How to Use Coffee in your Garden

Coffee Grounds

Coffee grounds should be mixed in with soil and fertilizer, not used as the primary base for plant growth. Your plants may like some acid, but too much might make them sick or even kill them.

Determining how much to use will require you to do some research, and maybe some experimentation, learning through trial and error. Doing a quick google search on any plant species, you'll be able to find information on its acidity preferences.

Plants like blueberries, for example, love acidic soil, but for a species like lavender, too much acid can be a death sentence. Too much caffeine can also be a threat to plant growth. When in doubt, err on the side of caution, adding a small amount of coffee to your soil and waiting to see positive results before going further.

Coffee grounds also make a great addition to your compost bin. They'll heighten the acidity and nitrogen levels while also working to keep the material from drying out. They're also believed to help maintain the ideal temperature for composting processes.

It's best to use organic coffee beans when growing edible plants. It isn't necessary to break the bank on expensive brands you wouldn't normally drink--store-bought fertilizer would be preferable, in that case--but you should avoid using chemically processed or flavored beans, as they're more likely to hurt than help.

Brewed Coffee

brewed coffee

If you want to use brewed coffee in your gardening efforts, be careful not to overdo it. Some plants will appreciate its acidity more than others, and those that are more sensitive to low pH levels might do best with just a small dose of coffee, once a week or less.

Pay attention to the visible feedback your plants give you, too; if you see yellowing or browning in the leaves after starting them on a coffee regimen, this may be an indication that the acidity is too strong for them. You can either water the coffee down with tap water before pouring it over the soil or stop using it entirely. Luckily, your plants won't suffer from caffeine headaches or other withdrawal symptoms if you cut them off!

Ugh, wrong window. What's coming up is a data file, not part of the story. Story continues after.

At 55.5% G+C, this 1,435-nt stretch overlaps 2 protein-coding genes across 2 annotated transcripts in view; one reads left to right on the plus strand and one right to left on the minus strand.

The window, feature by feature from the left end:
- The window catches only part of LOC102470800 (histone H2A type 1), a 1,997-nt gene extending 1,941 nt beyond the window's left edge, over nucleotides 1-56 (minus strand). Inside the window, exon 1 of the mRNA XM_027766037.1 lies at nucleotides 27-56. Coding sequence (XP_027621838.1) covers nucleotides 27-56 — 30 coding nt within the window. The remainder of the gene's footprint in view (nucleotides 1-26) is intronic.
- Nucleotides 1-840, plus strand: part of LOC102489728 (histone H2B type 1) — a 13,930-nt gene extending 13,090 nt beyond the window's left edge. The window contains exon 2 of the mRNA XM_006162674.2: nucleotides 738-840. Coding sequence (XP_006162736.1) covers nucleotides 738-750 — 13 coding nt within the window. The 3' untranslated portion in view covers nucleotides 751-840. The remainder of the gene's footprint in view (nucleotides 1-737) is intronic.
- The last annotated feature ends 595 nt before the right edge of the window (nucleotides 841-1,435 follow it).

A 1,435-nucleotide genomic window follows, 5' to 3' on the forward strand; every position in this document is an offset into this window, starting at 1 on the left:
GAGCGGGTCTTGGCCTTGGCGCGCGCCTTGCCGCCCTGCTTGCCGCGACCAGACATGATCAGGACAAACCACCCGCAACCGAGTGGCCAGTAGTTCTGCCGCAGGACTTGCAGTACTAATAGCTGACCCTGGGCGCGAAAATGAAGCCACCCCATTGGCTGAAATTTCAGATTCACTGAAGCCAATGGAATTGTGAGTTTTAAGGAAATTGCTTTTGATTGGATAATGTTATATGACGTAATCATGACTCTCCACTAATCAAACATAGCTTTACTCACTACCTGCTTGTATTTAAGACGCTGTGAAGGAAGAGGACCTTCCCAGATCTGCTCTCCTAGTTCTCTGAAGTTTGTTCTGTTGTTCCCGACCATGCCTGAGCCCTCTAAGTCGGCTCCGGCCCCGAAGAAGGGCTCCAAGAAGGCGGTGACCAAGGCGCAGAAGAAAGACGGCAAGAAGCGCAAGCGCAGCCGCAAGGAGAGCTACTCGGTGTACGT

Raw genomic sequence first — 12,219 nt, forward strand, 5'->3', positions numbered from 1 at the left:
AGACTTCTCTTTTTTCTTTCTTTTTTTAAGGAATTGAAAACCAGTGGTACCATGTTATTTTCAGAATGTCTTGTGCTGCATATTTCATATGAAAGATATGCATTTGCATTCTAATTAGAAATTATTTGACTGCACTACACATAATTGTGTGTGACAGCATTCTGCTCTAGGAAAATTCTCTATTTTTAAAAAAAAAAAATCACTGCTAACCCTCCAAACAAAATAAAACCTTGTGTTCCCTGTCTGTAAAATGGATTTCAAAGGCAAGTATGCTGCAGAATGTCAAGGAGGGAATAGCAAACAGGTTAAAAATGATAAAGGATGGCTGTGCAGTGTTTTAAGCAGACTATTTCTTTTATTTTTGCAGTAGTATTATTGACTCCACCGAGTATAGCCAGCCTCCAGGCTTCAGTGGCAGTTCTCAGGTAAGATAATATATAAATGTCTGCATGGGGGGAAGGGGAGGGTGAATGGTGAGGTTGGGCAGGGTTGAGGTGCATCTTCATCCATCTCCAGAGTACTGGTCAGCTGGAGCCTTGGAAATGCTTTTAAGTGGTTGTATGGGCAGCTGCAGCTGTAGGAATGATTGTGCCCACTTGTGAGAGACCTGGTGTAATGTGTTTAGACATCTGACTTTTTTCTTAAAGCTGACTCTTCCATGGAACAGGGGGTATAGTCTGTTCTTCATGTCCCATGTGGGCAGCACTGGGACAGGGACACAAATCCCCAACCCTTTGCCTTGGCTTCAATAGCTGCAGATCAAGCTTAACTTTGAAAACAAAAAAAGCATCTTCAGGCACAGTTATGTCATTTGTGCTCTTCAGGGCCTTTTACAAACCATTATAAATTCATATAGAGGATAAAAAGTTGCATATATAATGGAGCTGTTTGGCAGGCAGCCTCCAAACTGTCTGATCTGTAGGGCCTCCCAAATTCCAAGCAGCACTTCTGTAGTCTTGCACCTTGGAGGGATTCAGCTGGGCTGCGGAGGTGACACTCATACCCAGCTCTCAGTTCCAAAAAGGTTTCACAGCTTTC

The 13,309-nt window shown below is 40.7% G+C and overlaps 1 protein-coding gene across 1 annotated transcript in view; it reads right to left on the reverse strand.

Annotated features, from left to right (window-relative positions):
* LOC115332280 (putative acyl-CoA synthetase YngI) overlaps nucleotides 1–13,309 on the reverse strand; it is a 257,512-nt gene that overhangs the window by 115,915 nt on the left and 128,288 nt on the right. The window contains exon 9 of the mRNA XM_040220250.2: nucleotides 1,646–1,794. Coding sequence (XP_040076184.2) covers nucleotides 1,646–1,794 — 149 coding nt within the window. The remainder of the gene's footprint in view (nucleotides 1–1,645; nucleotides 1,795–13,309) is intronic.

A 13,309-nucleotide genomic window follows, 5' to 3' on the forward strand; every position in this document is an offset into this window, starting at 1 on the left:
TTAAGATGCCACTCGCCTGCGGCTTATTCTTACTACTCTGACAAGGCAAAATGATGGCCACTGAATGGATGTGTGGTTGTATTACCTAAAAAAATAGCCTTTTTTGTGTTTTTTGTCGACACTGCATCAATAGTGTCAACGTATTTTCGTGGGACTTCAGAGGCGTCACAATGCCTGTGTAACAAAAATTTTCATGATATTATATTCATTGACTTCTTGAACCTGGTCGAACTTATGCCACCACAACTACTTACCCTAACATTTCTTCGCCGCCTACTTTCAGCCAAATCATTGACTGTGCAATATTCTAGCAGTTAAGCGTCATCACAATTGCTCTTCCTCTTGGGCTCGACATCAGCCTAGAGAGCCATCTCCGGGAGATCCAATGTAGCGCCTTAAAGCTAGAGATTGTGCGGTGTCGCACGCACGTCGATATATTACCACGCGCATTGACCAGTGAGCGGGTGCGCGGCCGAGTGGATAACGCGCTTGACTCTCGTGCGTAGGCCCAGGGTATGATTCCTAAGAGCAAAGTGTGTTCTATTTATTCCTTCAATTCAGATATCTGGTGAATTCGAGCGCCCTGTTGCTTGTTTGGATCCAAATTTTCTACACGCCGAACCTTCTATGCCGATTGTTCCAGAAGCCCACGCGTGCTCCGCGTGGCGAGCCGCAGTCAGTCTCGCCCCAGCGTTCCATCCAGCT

Furthermore, be sure to use cold coffee, as a hot cup of joe might actually kill living organisms in the soil that would otherwise work in your favor. You don't want to feed your plants with cream or sugar, and sugar substitutes should be avoided at all costs. Flavored coffees won't do you much good, either.

Use what's left once the pot has cooled down rather than the dregs at the bottom of your cup, and only do so if you're enjoying a regular brew without sugars or chemical additives. Otherwise, you may be in for some unpleasant surprises, like mold or infestations of unwanted pests.

Coffee, Pets, and Pests

Need one more reason to include coffee in your gardening routine? Coffee grounds can help to protect plants from destructive pests while attracting more of the critters that actually help to promote plant growth. Slugs and snails hate the flavor of coffee, and rabbits aren't big fans either. Meanwhile, earthworms, which are basically living fertilizer agents and gardening assistants who will happily work without pay, love the stuff.

Please be forewarned, though - consuming coffee grounds can be harmful and even fatal for some furry animals! If you have house pets, particularly those who like to explore the world with their curious tongues, be sure not to leave coffee grounds or coffee-soaked soil any place in your home or garden where they might be able to consume it.

If your pet does eat some soil laced with coffee, act fast and contact your vet or the nearest animal hospital right away; caffeine toxicity can cause serious damage to small animals.